On July 10, 1985, two bombs placed on the hull of the Greenpeace flagship Rainbow Warrior exploded, sinking the ship and killing two crew members.
The Rainbow Warrior was Greenpeace’s primary oceanic protest boat. It was in harbor at Auckland, New Zealand, preparing for a voyage to interfere with planned nuclear tests by the French government at a nearby atoll. Two spies from the French secret service placed the bombs, one near the propeller and another against the engine room wall.
Just before midnight, crew members reported: “Suddenly, the lights go out. There’s the sharp crack of breaking glass. Then, a sudden roar of water.” They thought that they’d been hit by another boat. Then came a second explosion. Within minutes, the boat listed, water filling the hull.
The French government at first denied their involvement, but soon admitted that their secret agents had placed the bombs. Reaction in New Zealand was intense and drove bad relationships between the two countries for years. Eventually the United Nations was enlisted for arbitration that led to a French apology and compensation to New Zealand. The secret agents were arrested and tried—and imprisoned for a mockingly brief two years each.
The original Rainbow Warrior began its work for Greenpeace in 1978. Before then, it had been a fishery research vessel for the UK Government. Its first voyage for Greenpeace was to Iceland to protest commercial whaling. Later it moved to the Pacific Ocean to campaign against nuclear testing. The ship was named after a Native American saying that in a mistreated world “… people will rise up like Warriors of the Rainbow….” And, indeed, the Rainbow Warrior rose again. A second ship, Rainbow Warrior II, entered Greenpeace service in 1989, leading campaigns against nuclear testing, whaling, inhumane fishing, climate change and other environmental issues. It was retired after 22 years, in 2011.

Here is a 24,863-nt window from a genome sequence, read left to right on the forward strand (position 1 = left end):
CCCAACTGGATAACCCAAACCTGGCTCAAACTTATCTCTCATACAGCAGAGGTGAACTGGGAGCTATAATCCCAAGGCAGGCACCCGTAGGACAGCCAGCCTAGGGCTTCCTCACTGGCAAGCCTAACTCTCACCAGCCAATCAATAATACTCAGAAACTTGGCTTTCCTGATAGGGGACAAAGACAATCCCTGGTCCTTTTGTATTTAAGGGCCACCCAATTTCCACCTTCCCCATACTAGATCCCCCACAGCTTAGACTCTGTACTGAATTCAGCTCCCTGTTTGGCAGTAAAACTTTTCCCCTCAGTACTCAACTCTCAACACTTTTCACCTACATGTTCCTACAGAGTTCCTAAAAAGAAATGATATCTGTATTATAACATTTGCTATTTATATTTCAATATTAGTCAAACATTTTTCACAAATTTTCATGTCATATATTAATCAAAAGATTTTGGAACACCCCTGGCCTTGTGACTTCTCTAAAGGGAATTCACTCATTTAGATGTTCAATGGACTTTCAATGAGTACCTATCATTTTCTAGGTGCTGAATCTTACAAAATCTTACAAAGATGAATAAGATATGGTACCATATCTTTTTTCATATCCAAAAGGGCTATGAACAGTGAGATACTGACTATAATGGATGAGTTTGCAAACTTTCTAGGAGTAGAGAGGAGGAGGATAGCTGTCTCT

That fall, a new Rainbow Warrior III entered service for Greenpeace. The new ship was built purposefully as a protest campaign vessel. It is nearly 200 feet long and can carry up to 30 crew members. Storage space is available for 8 tons of scientific equipment for research work. It is as fast as the commercial vessels it confronts; can launch small boats in high waves; has a helicopter pad for aerial surveillance; and has state-of-the-art communications systems. As well as being mean, it is green. It is powered largely by the wind (5 massive sails on an A-frame mast system), sports energy efficient hull and engines, and disposes no waste into the water.
Greenpeace. The Bombing of the Rainbow Warrior. Available at: http://www.greenpeace.org/international/en/about/history/the-bombing-of-the-rainbow-war/. Accessed July 24, 2017.
New Zealand History. Sinking the Rainbow Warrior. New Zealand History, New Zealand Government. Available at: https://nzhistory.govt.nz/politics/nuclear-free-new-zealand/rainbow-warrior. Accessed Jluly 24, 2017.